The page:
The rise in ultra-nationalism is due in part to the influx of immigrants during Russia’s decade of prosperity, with the number of migrant workers estimated at over 10 million – making Russia second to only the U.S. in immigrant population.[9] These migrants, primarily Muslim and hailing from the former Soviet Republics of Central Asia, live in squalid conditions and endure both attacks from ultra-nationalists (667 attacks and 86 murders motivated by racism last year) and police harassment.[10] Although the migrants are crucial to Russia’s economy and dwindling native workforce (Russia’s population of 142 million is decreasing by 700,000 a year),[11] the economic crisis is likely to exacerbate their hardship while increasing the frequency of attacks against them as the general populace begins to feel economically desperate and resentful of these low-wage workers. Unfortunately, the Russian government’s recent rhetoric has fanned the flames of ultra-nationalism.

4.) Aside from nationalistic rhetoric, the Russian government also uses the economy to further its political goals, specifically its power within the international energy markets. President Putin is highly involved within the country’s energy industry, and has been active in using politics to prevent Central Asia from building a pipeline to Europe that bypasses Russian territory.[12] These actions, involving Russia’s most attractive industry, are likely to come at the expense of private business. The most recent example is the government’s shutdown of a natural gas pipeline to Ukraine that distributes heating fuel to homes throughout Europe. For three cold weeks much of Southeastern Europe was without heat as Russia renegotiated natural gas contracts with Ukraine. Although it superficially involved natural gas pricing, the undertones of this disagreement are Ukraine’s overtures to the West, contemplation of NATO membership, and weapons sales to Georgia.[13]

The Ukrainian episode along with the war in Georgia is part of a larger pattern of increasingly frosty relations with the West. Other concerns include Russia’s recent arms sales to anti-American governments such as Venezuela and Iran, and the use of the promise of aid and loans to Kyrgyzstan as enticement to force the closure of a U.S. airbase crucial to the mission in Afghanistan.[14] Although the base closure is not an explicit condition of the $2.5 billion in Russian aid to Kyrgyzstan, it is suspicious that the Kyrgyzstan parliament is delaying the vote on whether to expel U.S. troops until after it receives the $450 million down payment from Russia.[15]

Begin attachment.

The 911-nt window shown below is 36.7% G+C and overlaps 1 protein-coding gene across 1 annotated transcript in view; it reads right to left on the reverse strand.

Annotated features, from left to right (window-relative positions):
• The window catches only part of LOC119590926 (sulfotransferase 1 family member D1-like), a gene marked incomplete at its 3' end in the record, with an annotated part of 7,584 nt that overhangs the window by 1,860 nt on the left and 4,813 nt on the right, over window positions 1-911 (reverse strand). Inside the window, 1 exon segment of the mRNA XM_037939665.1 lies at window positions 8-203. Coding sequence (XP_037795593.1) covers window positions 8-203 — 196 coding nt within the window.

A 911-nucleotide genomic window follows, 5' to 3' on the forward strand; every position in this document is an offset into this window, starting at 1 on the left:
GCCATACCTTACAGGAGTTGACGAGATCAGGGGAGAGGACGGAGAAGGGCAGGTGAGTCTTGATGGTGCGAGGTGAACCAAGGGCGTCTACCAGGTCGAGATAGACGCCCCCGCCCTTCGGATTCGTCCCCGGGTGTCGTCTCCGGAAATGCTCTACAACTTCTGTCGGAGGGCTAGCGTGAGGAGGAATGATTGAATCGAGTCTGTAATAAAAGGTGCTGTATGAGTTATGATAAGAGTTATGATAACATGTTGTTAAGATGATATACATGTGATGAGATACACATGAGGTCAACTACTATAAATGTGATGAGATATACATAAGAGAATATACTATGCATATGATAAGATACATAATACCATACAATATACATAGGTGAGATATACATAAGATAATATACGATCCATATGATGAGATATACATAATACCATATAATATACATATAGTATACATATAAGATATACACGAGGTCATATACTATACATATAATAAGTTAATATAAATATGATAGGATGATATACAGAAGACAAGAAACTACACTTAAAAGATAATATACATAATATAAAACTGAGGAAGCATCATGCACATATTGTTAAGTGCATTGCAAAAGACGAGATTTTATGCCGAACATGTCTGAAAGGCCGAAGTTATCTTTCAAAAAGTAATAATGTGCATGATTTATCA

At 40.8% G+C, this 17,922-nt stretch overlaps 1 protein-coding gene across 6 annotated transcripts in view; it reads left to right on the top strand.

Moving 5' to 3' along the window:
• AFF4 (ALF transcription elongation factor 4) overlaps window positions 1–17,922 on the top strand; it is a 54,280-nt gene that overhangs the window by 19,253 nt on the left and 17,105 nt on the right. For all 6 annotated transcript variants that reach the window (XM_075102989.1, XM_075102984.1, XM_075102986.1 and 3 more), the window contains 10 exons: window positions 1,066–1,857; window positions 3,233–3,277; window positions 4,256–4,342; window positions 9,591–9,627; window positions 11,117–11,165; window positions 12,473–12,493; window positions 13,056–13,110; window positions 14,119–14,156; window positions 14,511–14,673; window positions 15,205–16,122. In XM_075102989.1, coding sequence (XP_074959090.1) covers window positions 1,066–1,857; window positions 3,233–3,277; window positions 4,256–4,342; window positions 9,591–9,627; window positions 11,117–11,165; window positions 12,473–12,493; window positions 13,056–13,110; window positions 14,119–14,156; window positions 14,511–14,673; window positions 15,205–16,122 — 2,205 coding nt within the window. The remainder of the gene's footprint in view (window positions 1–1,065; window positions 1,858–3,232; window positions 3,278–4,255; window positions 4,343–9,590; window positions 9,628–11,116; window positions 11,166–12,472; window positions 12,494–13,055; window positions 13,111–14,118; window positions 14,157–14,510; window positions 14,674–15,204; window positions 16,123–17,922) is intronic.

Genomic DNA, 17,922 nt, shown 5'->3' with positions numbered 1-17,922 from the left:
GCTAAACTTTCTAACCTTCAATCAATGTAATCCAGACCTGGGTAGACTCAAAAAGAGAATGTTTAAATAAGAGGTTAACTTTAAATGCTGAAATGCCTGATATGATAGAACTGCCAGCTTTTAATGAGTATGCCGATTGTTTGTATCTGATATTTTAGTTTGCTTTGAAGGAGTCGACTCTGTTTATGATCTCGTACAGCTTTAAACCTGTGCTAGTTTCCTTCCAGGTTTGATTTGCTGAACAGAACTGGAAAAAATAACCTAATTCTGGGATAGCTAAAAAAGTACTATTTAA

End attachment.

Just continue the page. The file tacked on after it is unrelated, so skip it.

It is not a foregone conclusion that any of these trends will hurt GDP growth or hinder returns on investments in Russia (the same cannot be said for the global economic downturn). However, these trends do indicate that any investment in Russia should be carefully considered and an appropriate risk premium factored into any expected return.

Michael Reyen is a former bank auditor and graduate of Colgate University. He is currently pursuing his law degree and Masters in Economics at the University at Buffalo.

[1] The anti-West: An Axis in Need of Oiling, The Economist, Oct. 26, 2008, at 72.

[2] Down in the Dumps: The rouble, a symbol of the Kremlin’s power, is looking sickly, Finance & Economics, Feb. 5th 2009, available at

[3] Id.

[4] Id.

[5] Russia: The Long Arm of the State, The Special Report, Nov. 27, 2008, available at

[6] Russia: Grease My Palm, The Special Report, Nov. 27, 2008, available at

[7] Russia: A Matter of Judgment, The Special Report, Nov. 27, 2008, available at

[8] Michael Schwirtz, Leading Russian Rights Lawyer Shot to Death in Moscow, Along With a Journalist, New York Times, Jan. 19, 2009.

[9] Michael Schwirtz, For Russia’s Migrants, Economic Despair Douses Flickers of Hope, New York Times, Feb. 10, 2009, at A11.

[10] Russia: The Incredible Shrinking People, The Special Report, Nov. 27, 2008, available at

[11] Id.

[12] Andrew E. Kramer, Russia and Ukraine Sign Agreement on Gas, New York Times, Jan. 20, 2009, at A11.

[13] Id.

[14] The anti-West: An Axis in Need of Oiling, The Economist, Oct. 26, 2008, at 71; Associated Press, Krygyzstan: Vote to Close U.S. Base Is Delayed, New York Times, Feb. 10, 2009, at A11.

[15] Id.

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This work by Nicholas E. Radice is licensed under a Creative Commons Attribution-No Derivative Works 3.0 United States License.